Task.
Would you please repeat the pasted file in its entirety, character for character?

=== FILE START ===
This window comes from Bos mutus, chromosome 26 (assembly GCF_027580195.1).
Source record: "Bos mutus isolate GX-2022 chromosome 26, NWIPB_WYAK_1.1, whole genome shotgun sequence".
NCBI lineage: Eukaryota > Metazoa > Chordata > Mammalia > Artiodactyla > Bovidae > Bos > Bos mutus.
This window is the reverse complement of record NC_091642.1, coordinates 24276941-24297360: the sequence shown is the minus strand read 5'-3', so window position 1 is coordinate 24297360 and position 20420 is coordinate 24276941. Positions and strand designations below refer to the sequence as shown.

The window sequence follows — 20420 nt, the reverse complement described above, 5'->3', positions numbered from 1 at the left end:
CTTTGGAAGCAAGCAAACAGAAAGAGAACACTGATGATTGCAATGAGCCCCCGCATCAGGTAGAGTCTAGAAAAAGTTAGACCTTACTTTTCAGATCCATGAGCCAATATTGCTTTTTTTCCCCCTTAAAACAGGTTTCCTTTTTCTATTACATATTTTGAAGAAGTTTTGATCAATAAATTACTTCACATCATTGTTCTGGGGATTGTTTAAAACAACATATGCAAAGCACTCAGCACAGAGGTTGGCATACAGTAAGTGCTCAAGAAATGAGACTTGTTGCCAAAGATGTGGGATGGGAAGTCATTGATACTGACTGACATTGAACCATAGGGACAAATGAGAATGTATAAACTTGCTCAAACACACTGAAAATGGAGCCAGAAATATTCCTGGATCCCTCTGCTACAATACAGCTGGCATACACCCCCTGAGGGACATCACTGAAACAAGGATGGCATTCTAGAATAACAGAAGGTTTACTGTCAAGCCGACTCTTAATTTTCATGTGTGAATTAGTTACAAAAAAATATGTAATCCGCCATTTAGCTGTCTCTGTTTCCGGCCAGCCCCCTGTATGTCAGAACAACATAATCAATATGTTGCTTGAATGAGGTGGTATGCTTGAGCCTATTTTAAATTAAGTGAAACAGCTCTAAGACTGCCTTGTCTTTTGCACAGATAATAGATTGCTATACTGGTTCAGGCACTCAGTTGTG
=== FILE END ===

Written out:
This window comes from Bos mutus, chromosome 26 (assembly GCF_027580195.1).
Source record: "Bos mutus isolate GX-2022 chromosome 26, NWIPB_WYAK_1.1, whole genome shotgun sequence".
NCBI lineage: Eukaryota > Metazoa > Chordata > Mammalia > Artiodactyla > Bovidae > Bos > Bos mutus.
This window is the reverse complement of record NC_091642.1, coordinates 24276941-24297360: the sequence shown is the minus strand read 5'-3', so window position 1 is coordinate 24297360 and position 20420 is coordinate 24276941. Positions and strand designations below refer to the sequence as shown.

The window sequence follows — 20420 nt, the reverse complement described above, 5'->3', positions numbered from 1 at the left end:
CTTTGGAAGCAAGCAAACAGAAAGAGAACACTGATGATTGCAATGAGCCCCCGCATCAGGTAGAGTCTAGAAAAAGTTAGACCTTACTTTTCAGATCCATGAGCCAATATTGCTTTTTTTCCCCCTTAAAACAGGTTTCCTTTTTCTATTACATATTTTGAAGAAGTTTTGATCAATAAATTACTTCACATCATTGTTCTGGGGATTGTTTAAAACAACATATGCAAAGCACTCAGCACAGAGGTTGGCATACAGTAAGTGCTCAAGAAATGAGACTTGTTGCCAAAGATGTGGGATGGGAAGTCATTGATACTGACTGACATTGAACCATAGGGACAAATGAGAATGTATAAACTTGCTCAAACACACTGAAAATGGAGCCAGAAATATTCCTGGATCCCTCTGCTACAATACAGCTGGCATACACCCCCTGAGGGACATCACTGAAACAAGGATGGCATTCTAGAATAACAGAAGGTTTACTGTCAAGCCGACTCTTAATTTTCATGTGTGAATTAGTTACAAAAAAATATGTAATCCGCCATTTAGCTGTCTCTGTTTCCGGCCAGCCCCCTGTATGTCAGAACAACATAATCAATATGTTGCTTGAATGAGGTGGTATGCTTGAGCCTATTTTAAATTAAGTGAAACAGCTCTAAGACTGCCTTGTCTTTTGCACAGATAATAGATTGCTATACTGGTTCAGGCACTCAGTTGTG